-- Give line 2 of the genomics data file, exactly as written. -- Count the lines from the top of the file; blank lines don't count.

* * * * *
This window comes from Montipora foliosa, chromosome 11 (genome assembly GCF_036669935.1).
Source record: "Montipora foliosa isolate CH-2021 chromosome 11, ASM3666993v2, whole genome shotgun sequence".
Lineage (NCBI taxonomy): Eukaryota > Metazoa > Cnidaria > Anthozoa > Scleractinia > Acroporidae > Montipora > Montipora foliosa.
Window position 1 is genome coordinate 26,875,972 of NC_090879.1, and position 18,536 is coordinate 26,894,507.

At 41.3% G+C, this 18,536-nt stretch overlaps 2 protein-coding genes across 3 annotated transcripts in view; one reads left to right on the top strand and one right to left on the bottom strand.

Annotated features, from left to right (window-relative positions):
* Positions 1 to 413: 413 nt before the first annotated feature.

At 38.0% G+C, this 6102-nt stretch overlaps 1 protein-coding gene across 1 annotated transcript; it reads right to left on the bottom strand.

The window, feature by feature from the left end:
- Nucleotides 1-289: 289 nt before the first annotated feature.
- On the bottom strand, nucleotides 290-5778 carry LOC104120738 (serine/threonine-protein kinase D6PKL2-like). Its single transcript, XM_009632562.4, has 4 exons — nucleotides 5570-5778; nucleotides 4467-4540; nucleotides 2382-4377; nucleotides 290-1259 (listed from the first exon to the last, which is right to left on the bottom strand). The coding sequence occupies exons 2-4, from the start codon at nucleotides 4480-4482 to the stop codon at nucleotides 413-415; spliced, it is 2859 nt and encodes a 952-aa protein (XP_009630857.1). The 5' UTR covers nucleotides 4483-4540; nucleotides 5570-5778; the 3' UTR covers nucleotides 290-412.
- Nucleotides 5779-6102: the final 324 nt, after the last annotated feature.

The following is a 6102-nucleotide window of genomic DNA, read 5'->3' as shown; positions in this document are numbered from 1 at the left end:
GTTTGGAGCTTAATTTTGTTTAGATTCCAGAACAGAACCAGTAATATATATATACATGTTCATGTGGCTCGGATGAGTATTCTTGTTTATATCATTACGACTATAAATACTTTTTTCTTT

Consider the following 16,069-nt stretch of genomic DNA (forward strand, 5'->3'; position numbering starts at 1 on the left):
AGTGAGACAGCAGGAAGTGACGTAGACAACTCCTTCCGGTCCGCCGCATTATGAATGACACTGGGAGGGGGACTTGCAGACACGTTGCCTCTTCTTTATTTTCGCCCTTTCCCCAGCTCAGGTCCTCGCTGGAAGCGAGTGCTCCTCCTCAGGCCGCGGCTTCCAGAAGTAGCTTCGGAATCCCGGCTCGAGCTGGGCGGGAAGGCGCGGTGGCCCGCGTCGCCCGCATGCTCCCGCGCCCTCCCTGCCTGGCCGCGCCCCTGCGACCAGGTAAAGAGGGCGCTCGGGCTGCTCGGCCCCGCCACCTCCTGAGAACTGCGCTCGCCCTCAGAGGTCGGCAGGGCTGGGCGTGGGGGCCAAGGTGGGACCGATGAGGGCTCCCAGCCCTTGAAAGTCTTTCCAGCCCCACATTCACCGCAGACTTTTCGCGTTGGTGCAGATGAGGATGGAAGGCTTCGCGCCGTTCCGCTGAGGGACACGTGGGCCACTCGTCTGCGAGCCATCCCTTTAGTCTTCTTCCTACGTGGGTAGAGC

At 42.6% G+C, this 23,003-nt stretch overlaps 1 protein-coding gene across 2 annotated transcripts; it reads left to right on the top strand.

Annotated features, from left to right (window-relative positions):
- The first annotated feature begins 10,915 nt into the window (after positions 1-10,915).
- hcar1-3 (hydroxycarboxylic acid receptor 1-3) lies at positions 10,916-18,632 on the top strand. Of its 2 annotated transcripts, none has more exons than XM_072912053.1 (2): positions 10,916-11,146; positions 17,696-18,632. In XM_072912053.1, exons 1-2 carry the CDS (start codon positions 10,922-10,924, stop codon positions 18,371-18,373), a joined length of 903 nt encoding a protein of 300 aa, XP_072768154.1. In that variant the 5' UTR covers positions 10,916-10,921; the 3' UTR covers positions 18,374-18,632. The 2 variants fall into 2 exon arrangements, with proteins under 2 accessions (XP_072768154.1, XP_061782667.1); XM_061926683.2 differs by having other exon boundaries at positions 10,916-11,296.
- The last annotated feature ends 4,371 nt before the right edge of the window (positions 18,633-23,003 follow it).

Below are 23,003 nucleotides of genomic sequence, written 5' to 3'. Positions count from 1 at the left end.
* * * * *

Source record: "Montipora foliosa isolate CH-2021 chromosome 11, ASM3666993v2, whole genome shotgun sequence".